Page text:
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Monday, 14 October 1991
Page: 1892

(Question No. 1010)

Mr Harry Woods asked the Minister representing the Minister for Social Security, upon notice, on 22 August 1991:

(1) Was the cut-off date for women aged at least (a) 50 or (b) 45 in receipt of a sole parent's pension to retain or be granted a widow's pension set at 1 July 1987; if so, why.

(2) Were recipients of pensions other than the sole parent's pension considered for the eligibility referred to in part (1) (b); if not, why not.

(3) Were only women considered for eligibility to the widow's pension; if so, why.

(4) Is the Government phasing out the widow's pension; if so, why.

(5) Will the Government reinstate the widow's pension; if not, why not.

Mr Howe —-The Minister for Social Security has provided the following answer to the honourable member's question:

(1) Since 1 July 1987, widow B pension has been granted only to eligible women who were at least 50 years of age at that date or who were at least 45 years of age at that date and received class A widow's pension or supporting parent's pension (or sole parent pension which later replaced these payments) on or after that date. This approach to the phasing out of widow B pension was taken to avoid causing hardship to women who were already receiving this pension or who had a reasonable expectation of eligibility.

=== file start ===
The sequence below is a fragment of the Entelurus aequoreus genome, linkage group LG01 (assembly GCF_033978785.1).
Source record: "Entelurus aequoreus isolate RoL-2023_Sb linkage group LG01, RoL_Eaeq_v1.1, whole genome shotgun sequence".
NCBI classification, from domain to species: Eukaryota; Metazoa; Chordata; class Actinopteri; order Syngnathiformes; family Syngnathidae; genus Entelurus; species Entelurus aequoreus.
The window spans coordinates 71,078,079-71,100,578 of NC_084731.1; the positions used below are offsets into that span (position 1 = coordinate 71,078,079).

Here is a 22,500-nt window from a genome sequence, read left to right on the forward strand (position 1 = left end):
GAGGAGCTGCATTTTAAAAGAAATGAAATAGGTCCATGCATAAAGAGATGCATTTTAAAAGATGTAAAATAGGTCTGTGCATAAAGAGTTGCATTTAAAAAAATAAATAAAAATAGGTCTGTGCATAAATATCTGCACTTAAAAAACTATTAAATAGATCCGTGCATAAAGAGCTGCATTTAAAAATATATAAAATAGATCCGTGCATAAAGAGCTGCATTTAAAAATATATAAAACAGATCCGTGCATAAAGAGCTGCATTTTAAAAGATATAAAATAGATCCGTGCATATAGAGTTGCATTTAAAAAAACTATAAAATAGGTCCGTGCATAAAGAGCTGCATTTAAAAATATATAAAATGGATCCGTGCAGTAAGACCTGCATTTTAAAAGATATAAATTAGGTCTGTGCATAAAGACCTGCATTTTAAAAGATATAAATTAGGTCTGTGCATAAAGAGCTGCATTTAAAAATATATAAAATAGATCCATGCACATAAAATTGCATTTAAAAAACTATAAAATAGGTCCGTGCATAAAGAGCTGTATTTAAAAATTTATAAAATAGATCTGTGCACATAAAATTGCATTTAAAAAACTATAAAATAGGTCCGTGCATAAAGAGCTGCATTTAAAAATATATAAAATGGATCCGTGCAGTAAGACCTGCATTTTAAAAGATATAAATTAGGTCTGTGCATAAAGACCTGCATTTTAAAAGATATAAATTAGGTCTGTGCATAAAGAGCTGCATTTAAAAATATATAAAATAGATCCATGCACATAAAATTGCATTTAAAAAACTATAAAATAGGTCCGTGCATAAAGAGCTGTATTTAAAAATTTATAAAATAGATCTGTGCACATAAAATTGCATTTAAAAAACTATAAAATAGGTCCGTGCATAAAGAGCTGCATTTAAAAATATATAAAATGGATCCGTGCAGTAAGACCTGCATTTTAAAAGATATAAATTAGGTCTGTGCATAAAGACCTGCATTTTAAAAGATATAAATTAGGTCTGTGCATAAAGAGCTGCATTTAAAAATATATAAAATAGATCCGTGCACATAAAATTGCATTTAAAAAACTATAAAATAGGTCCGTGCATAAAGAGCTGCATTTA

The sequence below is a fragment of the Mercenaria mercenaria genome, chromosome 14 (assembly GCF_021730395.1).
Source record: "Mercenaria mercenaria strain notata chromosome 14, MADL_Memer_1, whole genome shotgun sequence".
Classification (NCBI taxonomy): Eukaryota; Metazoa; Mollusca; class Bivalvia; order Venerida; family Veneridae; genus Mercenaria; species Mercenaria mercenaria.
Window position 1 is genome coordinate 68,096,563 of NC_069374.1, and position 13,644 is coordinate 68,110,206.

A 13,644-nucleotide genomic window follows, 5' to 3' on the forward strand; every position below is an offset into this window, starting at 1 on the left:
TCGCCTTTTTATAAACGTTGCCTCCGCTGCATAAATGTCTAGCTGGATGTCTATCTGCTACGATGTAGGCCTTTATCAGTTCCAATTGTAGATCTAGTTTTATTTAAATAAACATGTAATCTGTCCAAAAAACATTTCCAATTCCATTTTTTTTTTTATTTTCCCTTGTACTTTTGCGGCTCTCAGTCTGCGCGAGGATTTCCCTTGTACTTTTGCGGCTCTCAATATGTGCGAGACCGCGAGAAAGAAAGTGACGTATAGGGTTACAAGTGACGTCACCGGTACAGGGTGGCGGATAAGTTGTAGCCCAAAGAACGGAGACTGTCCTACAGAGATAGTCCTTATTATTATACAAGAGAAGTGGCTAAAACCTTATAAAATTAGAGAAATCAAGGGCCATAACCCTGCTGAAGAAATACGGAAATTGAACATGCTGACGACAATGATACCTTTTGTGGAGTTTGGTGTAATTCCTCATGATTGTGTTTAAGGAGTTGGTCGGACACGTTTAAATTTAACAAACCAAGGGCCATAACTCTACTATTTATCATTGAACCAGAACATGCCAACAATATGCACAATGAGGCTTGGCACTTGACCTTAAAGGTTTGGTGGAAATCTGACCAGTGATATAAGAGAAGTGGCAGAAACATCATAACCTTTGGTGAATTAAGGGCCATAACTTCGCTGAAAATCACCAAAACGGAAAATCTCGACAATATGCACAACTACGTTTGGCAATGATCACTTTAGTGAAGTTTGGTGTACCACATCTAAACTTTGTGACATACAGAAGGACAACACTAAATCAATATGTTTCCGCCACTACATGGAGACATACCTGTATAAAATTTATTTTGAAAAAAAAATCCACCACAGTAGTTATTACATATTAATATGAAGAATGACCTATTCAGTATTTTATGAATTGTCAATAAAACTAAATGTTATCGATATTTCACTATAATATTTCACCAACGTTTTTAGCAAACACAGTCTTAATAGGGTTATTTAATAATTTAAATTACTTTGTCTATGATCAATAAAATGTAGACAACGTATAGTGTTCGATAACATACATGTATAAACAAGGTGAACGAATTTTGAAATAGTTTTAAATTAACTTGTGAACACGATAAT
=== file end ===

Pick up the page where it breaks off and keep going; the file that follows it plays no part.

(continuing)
(2) No. The continued eligibility for grant for those aged 45 to 49 years recognised the greater transitional needs of women who faced particular barriers to labour force participation because of their age and time spent outside the labour force raising children alone.

(3) Since its introduction in 1942, widow B pension has been payable only to women. The rationale then was that married women were traditionally expected to be economically dependent on their husbands and it was considered appropriate to provide income support to a woman who was deserted, divorced or survived her spouse.

(4) and (5) Widow B pension provisions have been anomalous. In recent years the social security system has been restructured so that it meets the needs of people in today's society. Widow pension was introduced almost 50 years ago when community values and expectations about the role of women were different from those of today. In more recent years the participation of women in the workforce has increased significantly.